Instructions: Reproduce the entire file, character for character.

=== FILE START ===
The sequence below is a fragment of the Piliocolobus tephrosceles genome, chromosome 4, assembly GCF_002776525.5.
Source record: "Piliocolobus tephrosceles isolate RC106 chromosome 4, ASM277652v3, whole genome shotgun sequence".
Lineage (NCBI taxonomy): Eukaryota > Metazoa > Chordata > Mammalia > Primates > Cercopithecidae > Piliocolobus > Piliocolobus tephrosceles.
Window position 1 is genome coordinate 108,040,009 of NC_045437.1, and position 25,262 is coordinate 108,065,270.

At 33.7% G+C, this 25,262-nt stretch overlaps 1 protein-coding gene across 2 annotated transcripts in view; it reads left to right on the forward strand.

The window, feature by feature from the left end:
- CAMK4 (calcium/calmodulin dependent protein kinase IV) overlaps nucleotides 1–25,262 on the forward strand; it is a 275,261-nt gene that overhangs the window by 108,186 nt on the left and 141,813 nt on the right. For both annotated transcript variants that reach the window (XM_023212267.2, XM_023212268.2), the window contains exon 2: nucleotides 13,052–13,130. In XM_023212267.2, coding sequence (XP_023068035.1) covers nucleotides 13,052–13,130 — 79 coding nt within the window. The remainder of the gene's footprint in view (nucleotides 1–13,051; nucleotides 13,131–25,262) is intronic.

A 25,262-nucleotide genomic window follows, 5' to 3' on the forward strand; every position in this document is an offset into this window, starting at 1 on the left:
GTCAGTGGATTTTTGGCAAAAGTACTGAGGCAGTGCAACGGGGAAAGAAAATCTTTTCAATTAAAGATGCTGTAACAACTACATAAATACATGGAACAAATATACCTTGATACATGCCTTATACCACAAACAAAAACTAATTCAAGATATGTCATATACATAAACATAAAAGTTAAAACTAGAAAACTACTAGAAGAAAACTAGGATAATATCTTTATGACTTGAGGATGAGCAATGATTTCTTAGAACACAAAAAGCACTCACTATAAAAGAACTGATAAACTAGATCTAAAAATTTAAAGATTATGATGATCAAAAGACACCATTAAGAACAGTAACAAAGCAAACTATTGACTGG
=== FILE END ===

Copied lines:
The sequence below is a fragment of the Piliocolobus tephrosceles genome, chromosome 4, assembly GCF_002776525.5.
Source record: "Piliocolobus tephrosceles isolate RC106 chromosome 4, ASM277652v3, whole genome shotgun sequence".
Lineage (NCBI taxonomy): Eukaryota > Metazoa > Chordata > Mammalia > Primates > Cercopithecidae > Piliocolobus > Piliocolobus tephrosceles.
Window position 1 is genome coordinate 108,040,009 of NC_045437.1, and position 25,262 is coordinate 108,065,270.

At 33.7% G+C, this 25,262-nt stretch overlaps 1 protein-coding gene across 2 annotated transcripts in view; it reads left to right on the forward strand.

The window, feature by feature from the left end:
- CAMK4 (calcium/calmodulin dependent protein kinase IV) overlaps nucleotides 1–25,262 on the forward strand; it is a 275,261-nt gene that overhangs the window by 108,186 nt on the left and 141,813 nt on the right. For both annotated transcript variants that reach the window (XM_023212267.2, XM_023212268.2), the window contains exon 2: nucleotides 13,052–13,130. In XM_023212267.2, coding sequence (XP_023068035.1) covers nucleotides 13,052–13,130 — 79 coding nt within the window. The remainder of the gene's footprint in view (nucleotides 1–13,051; nucleotides 13,131–25,262) is intronic.

A 25,262-nucleotide genomic window follows, 5' to 3' on the forward strand; every position in this document is an offset into this window, starting at 1 on the left:
GTCAGTGGATTTTTGGCAAAAGTACTGAGGCAGTGCAACGGGGAAAGAAAATCTTTTCAATTAAAGATGCTGTAACAACTACATAAATACATGGAACAAATATACCTTGATACATGCCTTATACCACAAACAAAAACTAATTCAAGATATGTCATATACATAAACATAAAAGTTAAAACTAGAAAACTACTAGAAGAAAACTAGGATAATATCTTTATGACTTGAGGATGAGCAATGATTTCTTAGAACACAAAAAGCACTCACTATAAAAGAACTGATAAACTAGATCTAAAAATTTAAAGATTATGATGATCAAAAGACACCATTAAGAACAGTAACAAAGCAAACTATTGACTGG